The financial crisis that began in 2008 with the collapse of Lehman Brothers has led to a fundamental rethink of banking regulation. International bodies, including the G20, have sought to instigate a harmonized international regulatory response, while regional and domestic regulators have also been spurred into action. Around the world, banks will be expected to comply with fundamental reforms, including Basel 3, which are aimed at
enhancing the sector’s ability to deal with financial and economic stress by strengthening capital and liquidity requirements.
Although this wave of regulation will affect all banks, it could potentially have a disproportionate impact on institutions in emerging markets. Because these institutions are at an earlier stage of their development, the cost and complexity of complying with global initiatives, such as Basel 3, is likely to be much higher relative to assets. More mature developed market banks – for which complex compliance requirements and regulatory rules have become the norm – may now find themselves better positioned to build a presence in emerging markets, as the regulatory landscape is being reshaped by rules that are aligned more closely with their modes of banking and they can leverage head office systems to meet local regulatory challenges.
Yet this regulatory threat can also be perceived as an important opportunity for emerging market banks. Many western institutions are now paying the price for reacting to new international and domestic regulatory pressures in the wake of the financial crisis in a piecemeal fashion – on a regulation-by-regulation basis. They are now undergoing forced simplification processes under the guise of “risk transformation projects” in a bid to rationalize the complex, inefficient and costly IT infrastructures that they built up during this period.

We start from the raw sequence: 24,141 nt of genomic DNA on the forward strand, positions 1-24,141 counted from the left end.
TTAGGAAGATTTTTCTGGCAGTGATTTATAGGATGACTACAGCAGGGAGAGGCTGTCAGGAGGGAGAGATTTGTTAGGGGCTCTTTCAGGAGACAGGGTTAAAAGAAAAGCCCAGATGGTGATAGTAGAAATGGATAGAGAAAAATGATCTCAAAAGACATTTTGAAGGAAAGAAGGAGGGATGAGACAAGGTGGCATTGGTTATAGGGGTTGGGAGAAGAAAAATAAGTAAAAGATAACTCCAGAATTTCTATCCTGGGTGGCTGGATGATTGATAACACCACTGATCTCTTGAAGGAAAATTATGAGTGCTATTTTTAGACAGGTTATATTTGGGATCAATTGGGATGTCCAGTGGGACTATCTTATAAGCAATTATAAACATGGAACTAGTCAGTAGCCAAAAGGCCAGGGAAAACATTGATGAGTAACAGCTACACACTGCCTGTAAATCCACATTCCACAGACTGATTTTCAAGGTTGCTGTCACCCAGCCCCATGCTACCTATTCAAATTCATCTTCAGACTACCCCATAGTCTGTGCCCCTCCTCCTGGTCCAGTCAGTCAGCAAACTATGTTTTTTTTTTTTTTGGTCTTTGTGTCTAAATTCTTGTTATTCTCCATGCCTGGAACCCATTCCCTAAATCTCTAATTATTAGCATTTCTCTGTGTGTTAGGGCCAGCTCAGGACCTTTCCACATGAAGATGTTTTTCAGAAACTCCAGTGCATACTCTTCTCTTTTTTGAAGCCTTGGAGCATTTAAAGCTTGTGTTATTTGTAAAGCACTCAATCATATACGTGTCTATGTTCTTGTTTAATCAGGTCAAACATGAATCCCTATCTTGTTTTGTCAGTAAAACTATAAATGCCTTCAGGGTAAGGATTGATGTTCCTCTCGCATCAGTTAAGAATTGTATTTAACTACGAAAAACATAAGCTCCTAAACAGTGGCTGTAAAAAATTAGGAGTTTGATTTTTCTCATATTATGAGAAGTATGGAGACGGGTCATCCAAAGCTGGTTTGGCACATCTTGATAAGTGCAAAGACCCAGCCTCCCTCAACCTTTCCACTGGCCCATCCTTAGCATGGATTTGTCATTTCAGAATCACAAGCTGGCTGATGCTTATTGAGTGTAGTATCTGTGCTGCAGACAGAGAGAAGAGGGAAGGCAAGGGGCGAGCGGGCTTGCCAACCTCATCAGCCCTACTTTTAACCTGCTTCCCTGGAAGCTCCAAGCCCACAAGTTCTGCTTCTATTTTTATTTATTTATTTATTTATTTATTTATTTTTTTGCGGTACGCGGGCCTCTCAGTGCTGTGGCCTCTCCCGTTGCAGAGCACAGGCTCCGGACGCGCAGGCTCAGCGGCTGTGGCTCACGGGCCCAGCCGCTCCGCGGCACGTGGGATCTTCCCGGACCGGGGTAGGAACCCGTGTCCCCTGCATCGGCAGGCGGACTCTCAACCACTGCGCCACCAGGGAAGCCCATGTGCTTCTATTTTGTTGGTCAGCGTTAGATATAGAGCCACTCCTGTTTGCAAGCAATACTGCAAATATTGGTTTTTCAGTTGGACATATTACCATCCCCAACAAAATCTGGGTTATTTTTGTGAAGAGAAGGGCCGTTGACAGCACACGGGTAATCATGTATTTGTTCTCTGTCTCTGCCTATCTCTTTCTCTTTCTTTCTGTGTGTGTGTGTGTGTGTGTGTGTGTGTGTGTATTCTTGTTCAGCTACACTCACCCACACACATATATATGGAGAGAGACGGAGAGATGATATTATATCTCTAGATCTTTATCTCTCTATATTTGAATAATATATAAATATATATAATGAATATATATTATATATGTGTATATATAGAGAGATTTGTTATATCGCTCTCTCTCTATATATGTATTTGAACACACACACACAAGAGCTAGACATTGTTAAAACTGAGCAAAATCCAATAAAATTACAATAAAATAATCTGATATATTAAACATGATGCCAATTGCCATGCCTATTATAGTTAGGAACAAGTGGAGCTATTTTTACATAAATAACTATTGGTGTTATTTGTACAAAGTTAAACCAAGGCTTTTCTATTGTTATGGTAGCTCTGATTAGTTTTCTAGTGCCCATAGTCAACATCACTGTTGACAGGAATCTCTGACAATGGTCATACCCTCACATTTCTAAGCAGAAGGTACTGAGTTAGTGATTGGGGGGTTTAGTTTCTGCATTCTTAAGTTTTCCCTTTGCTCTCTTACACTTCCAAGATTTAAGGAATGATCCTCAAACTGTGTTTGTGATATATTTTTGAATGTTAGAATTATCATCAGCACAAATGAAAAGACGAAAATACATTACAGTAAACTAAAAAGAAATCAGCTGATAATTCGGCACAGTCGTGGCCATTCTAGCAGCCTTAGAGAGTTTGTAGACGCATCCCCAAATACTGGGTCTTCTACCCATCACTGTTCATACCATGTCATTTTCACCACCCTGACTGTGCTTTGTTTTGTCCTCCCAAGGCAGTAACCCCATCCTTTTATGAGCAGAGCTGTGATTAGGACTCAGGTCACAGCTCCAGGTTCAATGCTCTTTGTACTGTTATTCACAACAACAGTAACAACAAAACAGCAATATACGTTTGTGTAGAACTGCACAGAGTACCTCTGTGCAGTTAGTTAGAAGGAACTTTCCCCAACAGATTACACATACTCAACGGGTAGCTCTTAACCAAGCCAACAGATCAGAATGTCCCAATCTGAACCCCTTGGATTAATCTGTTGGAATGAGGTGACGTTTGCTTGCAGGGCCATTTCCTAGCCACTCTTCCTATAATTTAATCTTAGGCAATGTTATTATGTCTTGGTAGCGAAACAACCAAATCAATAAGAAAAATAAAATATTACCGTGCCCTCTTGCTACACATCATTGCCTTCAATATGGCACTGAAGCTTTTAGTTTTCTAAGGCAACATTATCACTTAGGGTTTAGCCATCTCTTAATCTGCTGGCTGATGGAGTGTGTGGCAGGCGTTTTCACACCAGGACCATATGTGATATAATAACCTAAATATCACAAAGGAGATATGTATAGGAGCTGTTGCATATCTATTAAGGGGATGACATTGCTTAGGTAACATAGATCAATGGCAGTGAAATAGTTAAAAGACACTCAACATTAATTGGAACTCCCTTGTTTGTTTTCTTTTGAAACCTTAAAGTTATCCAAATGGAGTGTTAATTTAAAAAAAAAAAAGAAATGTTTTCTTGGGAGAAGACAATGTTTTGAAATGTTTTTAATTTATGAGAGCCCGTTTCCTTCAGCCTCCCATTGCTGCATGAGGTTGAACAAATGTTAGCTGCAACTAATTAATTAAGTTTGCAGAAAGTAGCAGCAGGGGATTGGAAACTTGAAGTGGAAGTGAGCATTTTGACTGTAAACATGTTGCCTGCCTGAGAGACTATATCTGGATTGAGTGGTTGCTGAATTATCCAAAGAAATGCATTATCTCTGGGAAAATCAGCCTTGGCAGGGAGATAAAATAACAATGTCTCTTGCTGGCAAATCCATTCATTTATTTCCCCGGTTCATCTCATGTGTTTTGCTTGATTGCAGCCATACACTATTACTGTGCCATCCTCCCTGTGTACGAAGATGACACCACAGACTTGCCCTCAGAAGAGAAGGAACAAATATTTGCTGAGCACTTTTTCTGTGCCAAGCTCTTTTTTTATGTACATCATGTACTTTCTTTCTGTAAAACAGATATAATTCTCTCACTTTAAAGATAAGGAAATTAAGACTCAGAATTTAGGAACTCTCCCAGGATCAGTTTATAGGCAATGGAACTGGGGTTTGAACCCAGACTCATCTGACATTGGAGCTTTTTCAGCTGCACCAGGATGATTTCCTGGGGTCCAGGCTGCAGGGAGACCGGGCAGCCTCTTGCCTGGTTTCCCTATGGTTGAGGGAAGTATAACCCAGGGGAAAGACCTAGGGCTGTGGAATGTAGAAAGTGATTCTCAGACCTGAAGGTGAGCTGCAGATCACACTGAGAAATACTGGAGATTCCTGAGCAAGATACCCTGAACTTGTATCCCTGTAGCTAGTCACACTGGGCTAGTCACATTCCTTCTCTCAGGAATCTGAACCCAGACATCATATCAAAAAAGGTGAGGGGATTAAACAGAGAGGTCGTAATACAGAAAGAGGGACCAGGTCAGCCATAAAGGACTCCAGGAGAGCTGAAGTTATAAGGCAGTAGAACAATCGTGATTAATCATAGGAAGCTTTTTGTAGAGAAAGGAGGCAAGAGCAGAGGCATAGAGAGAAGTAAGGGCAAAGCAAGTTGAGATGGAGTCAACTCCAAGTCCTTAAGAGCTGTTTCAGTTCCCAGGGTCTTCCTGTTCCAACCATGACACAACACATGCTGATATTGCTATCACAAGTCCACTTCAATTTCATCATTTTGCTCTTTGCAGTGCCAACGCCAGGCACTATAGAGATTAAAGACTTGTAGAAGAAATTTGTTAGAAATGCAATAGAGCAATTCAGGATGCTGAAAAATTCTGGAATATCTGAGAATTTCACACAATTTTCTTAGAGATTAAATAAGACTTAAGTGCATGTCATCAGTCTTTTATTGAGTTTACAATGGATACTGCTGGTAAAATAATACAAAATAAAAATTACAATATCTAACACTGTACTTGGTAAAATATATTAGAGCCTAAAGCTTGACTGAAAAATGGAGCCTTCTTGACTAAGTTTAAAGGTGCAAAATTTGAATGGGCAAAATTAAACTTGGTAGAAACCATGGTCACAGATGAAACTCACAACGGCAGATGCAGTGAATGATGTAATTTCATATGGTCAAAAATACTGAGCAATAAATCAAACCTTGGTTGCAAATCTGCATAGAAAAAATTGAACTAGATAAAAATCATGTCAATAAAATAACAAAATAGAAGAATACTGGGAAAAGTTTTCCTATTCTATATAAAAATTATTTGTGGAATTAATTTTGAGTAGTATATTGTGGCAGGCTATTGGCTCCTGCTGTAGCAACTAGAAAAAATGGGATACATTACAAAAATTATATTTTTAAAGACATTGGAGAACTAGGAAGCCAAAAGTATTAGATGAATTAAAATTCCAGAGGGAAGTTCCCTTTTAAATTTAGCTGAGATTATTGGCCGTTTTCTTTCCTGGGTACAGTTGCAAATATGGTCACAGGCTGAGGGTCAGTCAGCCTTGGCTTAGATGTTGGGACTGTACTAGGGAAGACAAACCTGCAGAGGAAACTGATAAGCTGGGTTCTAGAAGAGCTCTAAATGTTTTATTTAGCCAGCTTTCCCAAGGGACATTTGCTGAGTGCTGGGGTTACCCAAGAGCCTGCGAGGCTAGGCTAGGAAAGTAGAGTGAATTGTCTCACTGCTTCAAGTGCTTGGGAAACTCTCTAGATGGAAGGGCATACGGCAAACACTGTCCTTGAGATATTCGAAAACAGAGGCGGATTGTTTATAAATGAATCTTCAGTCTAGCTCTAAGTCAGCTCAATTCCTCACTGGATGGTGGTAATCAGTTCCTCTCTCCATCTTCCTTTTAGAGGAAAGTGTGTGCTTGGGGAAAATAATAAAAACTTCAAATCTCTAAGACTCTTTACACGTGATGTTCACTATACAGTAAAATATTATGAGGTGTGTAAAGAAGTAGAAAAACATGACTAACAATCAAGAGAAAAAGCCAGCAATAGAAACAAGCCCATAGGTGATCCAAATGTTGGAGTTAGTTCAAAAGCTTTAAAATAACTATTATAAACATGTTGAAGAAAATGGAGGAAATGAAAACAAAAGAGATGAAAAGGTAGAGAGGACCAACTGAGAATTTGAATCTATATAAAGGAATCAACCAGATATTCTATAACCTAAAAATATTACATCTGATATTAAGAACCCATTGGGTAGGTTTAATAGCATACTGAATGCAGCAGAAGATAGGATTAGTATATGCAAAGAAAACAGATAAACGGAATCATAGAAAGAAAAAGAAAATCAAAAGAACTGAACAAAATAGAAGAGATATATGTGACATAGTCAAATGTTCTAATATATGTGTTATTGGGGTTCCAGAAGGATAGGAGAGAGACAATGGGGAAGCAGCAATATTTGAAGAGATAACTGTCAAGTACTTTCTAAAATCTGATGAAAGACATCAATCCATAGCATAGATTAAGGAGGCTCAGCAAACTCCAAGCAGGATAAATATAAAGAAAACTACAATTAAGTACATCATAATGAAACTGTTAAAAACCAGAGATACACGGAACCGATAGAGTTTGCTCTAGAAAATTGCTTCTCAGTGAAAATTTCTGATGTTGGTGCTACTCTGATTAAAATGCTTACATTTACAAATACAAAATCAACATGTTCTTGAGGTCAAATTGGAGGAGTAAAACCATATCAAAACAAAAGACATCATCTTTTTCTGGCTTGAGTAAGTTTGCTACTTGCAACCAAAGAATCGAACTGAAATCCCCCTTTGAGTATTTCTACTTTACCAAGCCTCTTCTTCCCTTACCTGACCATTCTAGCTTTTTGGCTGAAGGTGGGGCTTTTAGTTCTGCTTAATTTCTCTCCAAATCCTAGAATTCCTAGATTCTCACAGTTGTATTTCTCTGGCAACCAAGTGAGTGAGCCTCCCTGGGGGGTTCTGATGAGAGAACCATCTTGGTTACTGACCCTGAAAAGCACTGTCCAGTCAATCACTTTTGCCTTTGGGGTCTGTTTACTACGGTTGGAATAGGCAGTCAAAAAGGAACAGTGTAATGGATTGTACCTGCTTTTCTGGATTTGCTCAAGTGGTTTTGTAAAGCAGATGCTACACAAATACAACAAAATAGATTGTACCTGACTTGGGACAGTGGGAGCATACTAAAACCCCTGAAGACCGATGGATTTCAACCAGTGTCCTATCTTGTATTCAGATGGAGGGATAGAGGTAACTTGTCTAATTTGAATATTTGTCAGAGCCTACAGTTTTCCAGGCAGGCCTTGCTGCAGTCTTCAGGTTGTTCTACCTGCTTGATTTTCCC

Emerging market banks now enjoy a “late mover advantage” from the opportunity to leapfrog those from the mature financial services markets – by leveraging the latest technology solutions and implementing lean and efficient governance, risk and compliance platforms that can be built upon in future. To do this, however, these banks must start the simplification process now, taking advantage of technology, such as in-memory computing, to bypass the need for large data warehousing projects and to avoid complicating their organizational architecture.
In this research report, Chartis seeks to assess how banks in emerging market regions are responding to regulatory pressure, including their current state of preparedness, and their risk management priorities. Our research also highlights where the biggest challenges lie for these banks in implementing the platforms they will need for the future.
In addition to geographical trends, our data also revealed three distinct groupings of emerging banks, spanning across regions. These groups show distinct levels of sophistication in relation to risk management and compliance, in accordance with the banks’ progress towards Basel adoption.
This report examines how banks in emerging markets are addressing an increasingly complex regulatory and compliance environment. It aims to identify key regional differences in how these institutions are managing and mitigating different types of risk, and to reveal where they must focus their efforts in order to draw level with – and even move ahead of – industry leaders in more mature markets. Produced by Chartis, in collaboration with Misys, the report is based on a survey of 110 senior risk managers, predominantly at C-suite level, in banks across Asia Pacific, Latin America, the Middle East and Africa, and non-EU Europe. In addition to the survey, Chartis Research also conducted in-depth interviews with risk and compliance professionals at banks across these regions, as well as leading consulting firms with local knowledge.